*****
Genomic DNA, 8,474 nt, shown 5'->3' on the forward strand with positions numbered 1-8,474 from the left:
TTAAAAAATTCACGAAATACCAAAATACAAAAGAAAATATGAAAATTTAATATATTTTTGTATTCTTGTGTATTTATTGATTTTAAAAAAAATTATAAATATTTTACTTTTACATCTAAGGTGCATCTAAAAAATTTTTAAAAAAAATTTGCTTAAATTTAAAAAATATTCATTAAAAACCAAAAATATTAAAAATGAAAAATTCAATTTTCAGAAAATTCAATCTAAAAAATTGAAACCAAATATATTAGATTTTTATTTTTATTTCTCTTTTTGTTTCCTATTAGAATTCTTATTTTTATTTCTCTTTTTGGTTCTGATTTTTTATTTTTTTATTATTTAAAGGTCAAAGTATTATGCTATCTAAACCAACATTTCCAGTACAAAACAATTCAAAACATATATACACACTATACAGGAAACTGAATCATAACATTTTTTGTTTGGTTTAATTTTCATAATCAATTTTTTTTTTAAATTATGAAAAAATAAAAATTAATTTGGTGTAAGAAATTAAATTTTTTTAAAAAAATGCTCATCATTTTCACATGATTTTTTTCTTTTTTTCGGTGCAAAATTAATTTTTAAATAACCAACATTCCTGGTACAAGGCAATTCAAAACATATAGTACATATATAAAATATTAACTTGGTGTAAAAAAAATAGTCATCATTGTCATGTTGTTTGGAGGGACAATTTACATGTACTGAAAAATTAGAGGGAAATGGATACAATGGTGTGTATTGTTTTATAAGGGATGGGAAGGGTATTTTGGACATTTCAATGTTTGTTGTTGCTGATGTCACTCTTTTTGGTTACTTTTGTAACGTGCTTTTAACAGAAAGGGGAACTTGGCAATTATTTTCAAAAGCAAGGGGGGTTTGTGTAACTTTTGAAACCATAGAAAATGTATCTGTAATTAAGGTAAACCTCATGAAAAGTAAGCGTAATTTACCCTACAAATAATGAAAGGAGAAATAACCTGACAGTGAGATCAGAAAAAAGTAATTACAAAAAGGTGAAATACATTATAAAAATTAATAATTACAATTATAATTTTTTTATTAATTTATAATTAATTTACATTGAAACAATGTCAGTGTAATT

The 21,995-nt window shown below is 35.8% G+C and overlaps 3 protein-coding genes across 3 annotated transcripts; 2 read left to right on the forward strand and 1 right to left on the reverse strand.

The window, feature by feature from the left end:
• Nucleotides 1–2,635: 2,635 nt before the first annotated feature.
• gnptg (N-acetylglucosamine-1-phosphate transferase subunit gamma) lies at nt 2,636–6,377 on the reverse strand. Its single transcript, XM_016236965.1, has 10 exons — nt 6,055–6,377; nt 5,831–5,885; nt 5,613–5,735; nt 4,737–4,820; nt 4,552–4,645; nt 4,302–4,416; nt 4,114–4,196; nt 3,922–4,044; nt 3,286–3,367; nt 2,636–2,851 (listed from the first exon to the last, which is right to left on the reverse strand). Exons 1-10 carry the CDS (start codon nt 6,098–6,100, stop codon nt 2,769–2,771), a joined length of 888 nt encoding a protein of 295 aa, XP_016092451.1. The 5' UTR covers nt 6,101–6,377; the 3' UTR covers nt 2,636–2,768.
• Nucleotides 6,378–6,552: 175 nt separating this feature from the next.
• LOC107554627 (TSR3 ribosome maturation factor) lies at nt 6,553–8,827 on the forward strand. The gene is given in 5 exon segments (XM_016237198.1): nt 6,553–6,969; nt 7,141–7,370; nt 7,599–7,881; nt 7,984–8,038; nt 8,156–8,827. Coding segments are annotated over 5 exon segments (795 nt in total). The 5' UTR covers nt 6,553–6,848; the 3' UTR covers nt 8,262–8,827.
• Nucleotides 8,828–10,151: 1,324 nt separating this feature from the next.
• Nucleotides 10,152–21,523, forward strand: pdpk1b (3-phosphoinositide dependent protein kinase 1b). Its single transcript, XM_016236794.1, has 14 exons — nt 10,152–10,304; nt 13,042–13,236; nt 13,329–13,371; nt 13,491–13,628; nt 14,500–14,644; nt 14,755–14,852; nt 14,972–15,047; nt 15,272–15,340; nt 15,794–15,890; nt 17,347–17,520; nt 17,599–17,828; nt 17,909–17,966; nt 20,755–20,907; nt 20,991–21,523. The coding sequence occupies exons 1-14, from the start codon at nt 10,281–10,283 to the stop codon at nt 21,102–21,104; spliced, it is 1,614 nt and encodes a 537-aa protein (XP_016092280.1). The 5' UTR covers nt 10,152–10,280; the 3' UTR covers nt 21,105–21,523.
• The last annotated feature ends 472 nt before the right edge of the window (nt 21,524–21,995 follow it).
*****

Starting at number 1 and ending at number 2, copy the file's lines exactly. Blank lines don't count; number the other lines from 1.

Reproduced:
Genomic DNA, 8,474 nt, shown 5'->3' on the forward strand with positions numbered 1-8,474 from the left:
TTAAAAAATTCACGAAATACCAAAATACAAAAGAAAATATGAAAATTTAATATATTTTTGTATTCTTGTGTATTTATTGATTTTAAAAAAAATTATAAATATTTTACTTTTACATCTAAGGTGCATCTAAAAAATTTTTAAAAAAAATTTGCTTAAATTTAAAAAATATTCATTAAAAACCAAAAATATTAAAAATGAAAAATTCAATTTTCAGAAAATTCAATCTAAAAAATTGAAACCAAATATATTAGATTTTTATTTTTATTTCTCTTTTTGTTTCCTATTAGAATTCTTATTTTTATTTCTCTTTTTGGTTCTGATTTTTTATTTTTTTATTATTTAAAGGTCAAAGTATTATGCTATCTAAACCAACATTTCCAGTACAAAACAATTCAAAACATATATACACACTATACAGGAAACTGAATCATAACATTTTTTGTTTGGTTTAATTTTCATAATCAATTTTTTTTTTAAATTATGAAAAAATAAAAATTAATTTGGTGTAAGAAATTAAATTTTTTTAAAAAAATGCTCATCATTTTCACATGATTTTTTTCTTTTTTTCGGTGCAAAATTAATTTTTAAATAACCAACATTCCTGGTACAAGGCAATTCAAAACATATAGTACATATATAAAATATTAACTTGGTGTAAAAAAAATAGTCATCATTGTCATGTTGTTTGGAGGGACAATTTACATGTACTGAAAAATTAGAGGGAAATGGATACAATGGTGTGTATTGTTTTATAAGGGATGGGAAGGGTATTTTGGACATTTCAATGTTTGTTGTTGCTGATGTCACTCTTTTTGGTTACTTTTGTAACGTGCTTTTAACAGAAAGGGGAACTTGGCAATTATTTTCAAAAGCAAGGGGGGTTTGTGTAACTTTTGAAACCATAGAAAATGTATCTGTAATTAAGGTAAACCTCATGAAAAGTAAGCGTAATTTACCCTACAAATAATGAAAGGAGAAATAACCTGACAGTGAGATCAGAAAAAAGTAATTACAAAAAGGTGAAATACATTATAAAAATTAATAATTACAATTATAATTTTTTTATTAATTTATAATTAATTTACATTGAAACAATGTCAGTGTAATT